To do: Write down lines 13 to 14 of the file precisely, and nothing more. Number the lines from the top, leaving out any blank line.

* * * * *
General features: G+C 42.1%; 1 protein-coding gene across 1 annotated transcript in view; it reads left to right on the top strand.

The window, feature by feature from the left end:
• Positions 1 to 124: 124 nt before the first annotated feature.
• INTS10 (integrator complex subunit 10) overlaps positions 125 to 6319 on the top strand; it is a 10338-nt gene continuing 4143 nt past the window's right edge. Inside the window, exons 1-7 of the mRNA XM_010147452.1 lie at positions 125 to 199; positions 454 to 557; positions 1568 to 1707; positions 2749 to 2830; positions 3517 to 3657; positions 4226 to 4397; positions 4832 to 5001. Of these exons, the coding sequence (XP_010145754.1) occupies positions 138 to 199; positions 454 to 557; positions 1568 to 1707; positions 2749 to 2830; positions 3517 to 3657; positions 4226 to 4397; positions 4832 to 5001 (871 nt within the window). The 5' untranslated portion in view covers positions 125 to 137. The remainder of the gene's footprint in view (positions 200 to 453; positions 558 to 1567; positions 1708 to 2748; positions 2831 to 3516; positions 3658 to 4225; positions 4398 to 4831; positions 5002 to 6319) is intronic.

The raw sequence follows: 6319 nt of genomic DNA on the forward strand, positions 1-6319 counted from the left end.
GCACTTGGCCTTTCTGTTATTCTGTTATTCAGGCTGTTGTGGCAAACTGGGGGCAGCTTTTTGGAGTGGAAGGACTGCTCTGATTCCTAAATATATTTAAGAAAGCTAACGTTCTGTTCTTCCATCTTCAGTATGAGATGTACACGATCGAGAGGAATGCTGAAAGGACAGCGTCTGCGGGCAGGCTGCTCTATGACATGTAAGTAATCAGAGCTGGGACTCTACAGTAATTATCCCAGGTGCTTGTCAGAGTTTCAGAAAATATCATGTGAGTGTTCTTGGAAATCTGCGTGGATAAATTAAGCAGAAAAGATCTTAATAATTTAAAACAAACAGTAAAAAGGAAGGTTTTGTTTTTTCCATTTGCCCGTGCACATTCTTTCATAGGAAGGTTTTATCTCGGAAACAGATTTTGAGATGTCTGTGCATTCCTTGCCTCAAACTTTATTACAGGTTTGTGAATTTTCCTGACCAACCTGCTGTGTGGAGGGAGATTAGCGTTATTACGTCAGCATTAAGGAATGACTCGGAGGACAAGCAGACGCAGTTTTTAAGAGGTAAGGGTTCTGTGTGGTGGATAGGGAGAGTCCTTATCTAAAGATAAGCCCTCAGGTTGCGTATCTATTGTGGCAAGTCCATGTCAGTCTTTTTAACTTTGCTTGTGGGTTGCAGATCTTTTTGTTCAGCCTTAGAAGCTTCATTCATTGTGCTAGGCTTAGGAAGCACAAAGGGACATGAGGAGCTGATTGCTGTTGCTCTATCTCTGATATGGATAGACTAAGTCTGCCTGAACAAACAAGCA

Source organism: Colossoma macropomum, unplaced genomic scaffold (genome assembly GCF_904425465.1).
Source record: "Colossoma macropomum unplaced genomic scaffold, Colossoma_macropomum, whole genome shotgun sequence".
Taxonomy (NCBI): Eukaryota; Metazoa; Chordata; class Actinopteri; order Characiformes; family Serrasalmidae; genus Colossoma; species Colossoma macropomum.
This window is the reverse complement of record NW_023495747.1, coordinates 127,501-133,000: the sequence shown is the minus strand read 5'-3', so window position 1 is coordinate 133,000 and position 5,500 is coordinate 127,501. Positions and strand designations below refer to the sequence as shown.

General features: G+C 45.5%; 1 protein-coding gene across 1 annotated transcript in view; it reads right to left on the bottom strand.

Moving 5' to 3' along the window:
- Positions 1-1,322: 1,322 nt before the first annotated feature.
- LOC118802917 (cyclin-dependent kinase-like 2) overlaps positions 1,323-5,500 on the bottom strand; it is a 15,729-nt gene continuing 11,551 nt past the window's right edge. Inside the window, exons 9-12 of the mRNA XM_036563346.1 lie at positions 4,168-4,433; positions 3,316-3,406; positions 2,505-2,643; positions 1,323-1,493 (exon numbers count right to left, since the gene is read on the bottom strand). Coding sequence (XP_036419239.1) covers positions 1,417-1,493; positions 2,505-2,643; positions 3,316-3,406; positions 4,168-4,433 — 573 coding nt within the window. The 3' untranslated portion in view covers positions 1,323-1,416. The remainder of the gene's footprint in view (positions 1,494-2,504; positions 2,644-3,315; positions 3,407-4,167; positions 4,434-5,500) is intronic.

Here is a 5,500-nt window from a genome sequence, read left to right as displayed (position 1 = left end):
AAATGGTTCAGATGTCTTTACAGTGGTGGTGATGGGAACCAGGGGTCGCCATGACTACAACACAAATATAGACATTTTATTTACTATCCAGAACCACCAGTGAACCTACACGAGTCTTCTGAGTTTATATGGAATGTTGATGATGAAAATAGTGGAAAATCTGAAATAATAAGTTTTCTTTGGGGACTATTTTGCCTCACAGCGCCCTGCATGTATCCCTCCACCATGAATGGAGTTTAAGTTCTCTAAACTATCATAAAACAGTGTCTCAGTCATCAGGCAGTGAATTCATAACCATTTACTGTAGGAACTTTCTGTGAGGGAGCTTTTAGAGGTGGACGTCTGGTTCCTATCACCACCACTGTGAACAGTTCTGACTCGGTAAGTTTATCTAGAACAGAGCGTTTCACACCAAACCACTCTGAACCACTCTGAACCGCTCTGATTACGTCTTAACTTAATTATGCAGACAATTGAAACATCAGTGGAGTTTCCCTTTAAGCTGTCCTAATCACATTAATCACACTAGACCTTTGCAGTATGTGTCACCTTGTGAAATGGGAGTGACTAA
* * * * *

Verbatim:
- Positions 1-1,322: 1,322 nt before the first annotated feature.
- LOC118802917 (cyclin-dependent kinase-like 2) overlaps positions 1,323-5,500 on the bottom strand; it is a 15,729-nt gene continuing 11,551 nt past the window's right edge. Inside the window, exons 9-12 of the mRNA XM_036563346.1 lie at positions 4,168-4,433; positions 3,316-3,406; positions 2,505-2,643; positions 1,323-1,493 (exon numbers count right to left, since the gene is read on the bottom strand). Coding sequence (XP_036419239.1) covers positions 1,417-1,493; positions 2,505-2,643; positions 3,316-3,406; positions 4,168-4,433 — 573 coding nt within the window. The 3' untranslated portion in view covers positions 1,323-1,416. The remainder of the gene's footprint in view (positions 1,494-2,504; positions 2,644-3,315; positions 3,407-4,167; positions 4,434-5,500) is intronic.